I think that such an approach to morality is likely to impose itself in the future as human beings realize more and more that they are all living on the same small Planet, and that if they want to survive collectively (and not repeat the disastrous experience of the dinosaurs who became extinct some 65 million years ago, after roaming the Earth for close to 200 million years).

–Rodrigue Tremblay, in “For a Better Global Civilization


Humanity Is Globally Interconnected, But In A Competitive Way

As I see it, the world today faces a fundamental moral dilemma.


—On the one hand, we live in an environment in which technology and scientific progress—as we would expect—have made survival somewhat easier for many populations.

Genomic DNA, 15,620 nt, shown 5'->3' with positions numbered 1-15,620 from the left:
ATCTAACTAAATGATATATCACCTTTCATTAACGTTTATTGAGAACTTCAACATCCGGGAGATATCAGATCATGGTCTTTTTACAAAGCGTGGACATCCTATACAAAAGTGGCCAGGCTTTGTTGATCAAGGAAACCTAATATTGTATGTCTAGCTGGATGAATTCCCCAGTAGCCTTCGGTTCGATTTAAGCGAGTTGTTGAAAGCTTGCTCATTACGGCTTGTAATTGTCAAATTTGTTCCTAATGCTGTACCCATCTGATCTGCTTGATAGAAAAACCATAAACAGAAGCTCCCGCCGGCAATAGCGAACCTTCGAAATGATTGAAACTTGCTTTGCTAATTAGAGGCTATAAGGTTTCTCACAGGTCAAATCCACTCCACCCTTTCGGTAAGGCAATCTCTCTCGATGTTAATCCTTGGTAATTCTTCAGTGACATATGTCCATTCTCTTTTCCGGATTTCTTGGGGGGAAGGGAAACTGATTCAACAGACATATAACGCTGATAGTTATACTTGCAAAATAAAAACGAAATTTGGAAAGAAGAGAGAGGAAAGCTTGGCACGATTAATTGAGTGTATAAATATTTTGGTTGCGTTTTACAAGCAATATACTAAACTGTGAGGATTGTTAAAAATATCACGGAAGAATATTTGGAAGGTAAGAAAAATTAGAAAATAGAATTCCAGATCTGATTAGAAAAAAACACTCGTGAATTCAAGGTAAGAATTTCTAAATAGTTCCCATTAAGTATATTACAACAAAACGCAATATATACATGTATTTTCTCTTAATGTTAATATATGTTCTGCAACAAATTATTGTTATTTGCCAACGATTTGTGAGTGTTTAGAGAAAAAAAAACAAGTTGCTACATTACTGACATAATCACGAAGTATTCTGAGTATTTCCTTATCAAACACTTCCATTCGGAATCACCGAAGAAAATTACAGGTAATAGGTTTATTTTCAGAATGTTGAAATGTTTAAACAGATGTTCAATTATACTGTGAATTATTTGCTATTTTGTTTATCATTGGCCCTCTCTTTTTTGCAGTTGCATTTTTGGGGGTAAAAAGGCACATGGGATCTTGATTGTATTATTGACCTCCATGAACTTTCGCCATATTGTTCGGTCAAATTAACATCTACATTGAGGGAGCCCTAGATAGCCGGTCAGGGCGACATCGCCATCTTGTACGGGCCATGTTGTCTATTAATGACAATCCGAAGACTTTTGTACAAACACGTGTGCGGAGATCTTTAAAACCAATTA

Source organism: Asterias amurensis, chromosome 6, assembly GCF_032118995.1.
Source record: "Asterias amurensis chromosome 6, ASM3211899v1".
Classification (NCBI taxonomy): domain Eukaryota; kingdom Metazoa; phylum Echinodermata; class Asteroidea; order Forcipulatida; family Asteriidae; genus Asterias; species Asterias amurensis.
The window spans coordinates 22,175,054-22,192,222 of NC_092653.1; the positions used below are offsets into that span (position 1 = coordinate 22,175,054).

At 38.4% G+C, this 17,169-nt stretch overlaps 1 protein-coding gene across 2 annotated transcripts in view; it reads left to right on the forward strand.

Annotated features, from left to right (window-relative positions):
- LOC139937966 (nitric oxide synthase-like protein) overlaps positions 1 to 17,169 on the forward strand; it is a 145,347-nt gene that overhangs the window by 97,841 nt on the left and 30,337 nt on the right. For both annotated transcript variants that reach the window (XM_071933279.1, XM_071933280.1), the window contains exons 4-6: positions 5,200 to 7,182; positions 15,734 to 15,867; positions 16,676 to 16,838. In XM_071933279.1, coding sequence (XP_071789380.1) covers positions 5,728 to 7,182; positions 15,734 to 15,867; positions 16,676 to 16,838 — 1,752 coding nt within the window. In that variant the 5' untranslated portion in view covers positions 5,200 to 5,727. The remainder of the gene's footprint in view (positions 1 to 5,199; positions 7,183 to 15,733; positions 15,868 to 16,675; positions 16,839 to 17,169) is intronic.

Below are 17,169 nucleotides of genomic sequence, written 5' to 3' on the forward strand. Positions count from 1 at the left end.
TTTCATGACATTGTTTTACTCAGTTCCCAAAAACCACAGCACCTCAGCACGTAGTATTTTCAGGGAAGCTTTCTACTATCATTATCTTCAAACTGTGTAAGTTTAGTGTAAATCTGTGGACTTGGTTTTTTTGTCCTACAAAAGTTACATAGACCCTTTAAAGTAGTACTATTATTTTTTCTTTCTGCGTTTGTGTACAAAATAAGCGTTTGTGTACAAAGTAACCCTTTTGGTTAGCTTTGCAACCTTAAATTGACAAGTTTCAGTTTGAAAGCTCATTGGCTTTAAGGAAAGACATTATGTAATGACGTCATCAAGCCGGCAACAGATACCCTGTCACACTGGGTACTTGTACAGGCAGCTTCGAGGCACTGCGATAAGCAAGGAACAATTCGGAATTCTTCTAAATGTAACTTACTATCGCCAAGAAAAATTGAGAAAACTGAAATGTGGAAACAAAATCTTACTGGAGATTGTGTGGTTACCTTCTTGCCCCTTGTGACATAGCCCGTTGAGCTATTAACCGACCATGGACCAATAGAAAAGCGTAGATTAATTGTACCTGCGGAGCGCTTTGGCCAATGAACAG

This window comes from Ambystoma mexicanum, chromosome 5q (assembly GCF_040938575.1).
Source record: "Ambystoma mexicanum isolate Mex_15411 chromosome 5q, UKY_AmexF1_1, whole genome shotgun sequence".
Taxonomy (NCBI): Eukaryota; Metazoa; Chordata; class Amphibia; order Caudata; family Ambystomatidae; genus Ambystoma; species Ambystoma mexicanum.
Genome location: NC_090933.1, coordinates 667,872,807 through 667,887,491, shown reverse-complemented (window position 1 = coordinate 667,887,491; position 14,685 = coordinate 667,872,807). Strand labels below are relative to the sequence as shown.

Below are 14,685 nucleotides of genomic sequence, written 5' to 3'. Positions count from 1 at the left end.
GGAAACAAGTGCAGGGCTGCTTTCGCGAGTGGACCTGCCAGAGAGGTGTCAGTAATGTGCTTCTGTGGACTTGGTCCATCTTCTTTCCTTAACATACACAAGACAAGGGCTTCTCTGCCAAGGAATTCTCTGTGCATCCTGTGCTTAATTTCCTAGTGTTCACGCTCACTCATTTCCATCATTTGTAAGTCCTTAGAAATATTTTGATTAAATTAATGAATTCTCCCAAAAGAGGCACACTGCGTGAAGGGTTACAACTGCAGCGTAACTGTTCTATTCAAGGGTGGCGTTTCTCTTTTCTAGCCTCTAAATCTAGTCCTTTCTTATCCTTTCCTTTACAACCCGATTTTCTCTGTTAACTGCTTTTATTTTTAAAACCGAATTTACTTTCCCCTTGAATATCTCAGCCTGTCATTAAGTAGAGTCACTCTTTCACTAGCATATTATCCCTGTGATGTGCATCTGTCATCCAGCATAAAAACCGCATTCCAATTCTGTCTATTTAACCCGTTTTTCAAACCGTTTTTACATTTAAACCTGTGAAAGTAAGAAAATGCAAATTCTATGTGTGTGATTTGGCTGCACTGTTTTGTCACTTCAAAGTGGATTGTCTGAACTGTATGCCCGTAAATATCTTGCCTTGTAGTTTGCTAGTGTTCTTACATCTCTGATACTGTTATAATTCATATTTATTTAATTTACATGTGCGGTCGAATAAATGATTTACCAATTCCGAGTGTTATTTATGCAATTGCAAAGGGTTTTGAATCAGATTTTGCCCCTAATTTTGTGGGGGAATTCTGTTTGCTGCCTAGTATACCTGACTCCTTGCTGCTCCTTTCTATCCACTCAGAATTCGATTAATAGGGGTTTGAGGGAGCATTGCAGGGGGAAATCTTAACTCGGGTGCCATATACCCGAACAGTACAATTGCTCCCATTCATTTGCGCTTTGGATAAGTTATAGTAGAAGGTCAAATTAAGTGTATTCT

—On the other hand, economically, this is done increasingly in a competitive global context, and this could have potentially perverse effects on our tendency to feel empathy for others.

–Rodrigue Tremblay, in “For a Better Global Civilization


The Central Question: Education

The central question is: Besides teaching science and general knowledge, can we also teach empathy, compassion and civility, especially to the young?

–Rodrigue Tremblay, in “For a Better Global Civilization


Simple But Revolutionary Idea: We Live On The Same Planet & We Should Attempt To Survive On This Planet As Members Of The Same Human Race

To reach that new level of global ethics, we may need nothing less than a moral revolution in our thinking, a new moral norm, a global moral revolution, to fit the modern problems we are facing today and in the future. Such a moral revolution may even be needed for our own biological survival as a species.


In general terms, let me say that I firmly believe that we should adopt the simple but somewhat revolutionary idea that we are living on the same small planet and that we should attempt to survive on this planet as members of the same human race.

–Rodrigue Tremblay, in “For a Better Global Civilization